Victim lifestyle exposure

Joe M Diaz, Wayne A. Petherick, Brent Turvey

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Abstract

It has been said that for every crime there is at least one victim. However, victimity may not be assumed or otherwise presupposed. First, the existence of crime must be established; if there is no crime, there can be no victim. Then it is necessary to establish which participant is the victim. This cannot be assumed either as explained by von Hentig (cited in Wolfgang 1959, 245):

Here are two human beings. As soon as they draw near to one another, male or female, young or old, rich or poor, ugly or attractive - a wide range of interactions, repulsions as well as attractions, is set in motion. What the law does is to watch the one who acts and the one who is acted upon. By this external criterion a subject and object, a perpetrator and a victim are distinguished. In sociological and psychology quality the situation may be completely different. It may happen that the two distinct categories merge. There are cases in which they are reversed and in the long chain of causative forces the victim assumes the role of a determinant.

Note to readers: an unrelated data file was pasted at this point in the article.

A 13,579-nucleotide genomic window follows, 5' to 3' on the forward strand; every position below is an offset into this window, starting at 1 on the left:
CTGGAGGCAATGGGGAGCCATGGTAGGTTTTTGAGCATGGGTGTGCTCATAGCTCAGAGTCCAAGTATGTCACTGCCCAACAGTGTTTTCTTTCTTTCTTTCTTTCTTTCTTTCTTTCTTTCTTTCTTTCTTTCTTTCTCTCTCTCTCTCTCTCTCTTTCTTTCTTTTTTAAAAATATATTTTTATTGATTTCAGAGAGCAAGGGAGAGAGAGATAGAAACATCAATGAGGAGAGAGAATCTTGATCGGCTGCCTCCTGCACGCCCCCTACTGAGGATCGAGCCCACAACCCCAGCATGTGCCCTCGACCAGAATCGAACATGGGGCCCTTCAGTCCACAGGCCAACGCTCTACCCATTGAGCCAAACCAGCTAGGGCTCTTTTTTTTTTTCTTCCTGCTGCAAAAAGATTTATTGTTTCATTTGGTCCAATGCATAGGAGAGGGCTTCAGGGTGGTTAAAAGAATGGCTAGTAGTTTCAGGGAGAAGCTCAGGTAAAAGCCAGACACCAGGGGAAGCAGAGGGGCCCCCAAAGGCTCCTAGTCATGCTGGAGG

Original languageEnglish
Title of host publicationForensic victimology
Subtitle of host publicationExamining violent crime victims in investigative and legal contexts
EditorsBrent Turvey, Wayne Petherick
Place of Publication Amsterdam
PublisherElsevier
Pages165-203
Number of pages39
ISBN (Electronic)978-0-12-374089-2
Publication statusPublished - 2009

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Diaz, J. M., Petherick, W. A., & Turvey, B. (2009). Victim lifestyle exposure. In B. Turvey, & W. Petherick (Eds.), Forensic victimology: Examining violent crime victims in investigative and legal contexts (pp. 165-203). Amsterdam: Elsevier.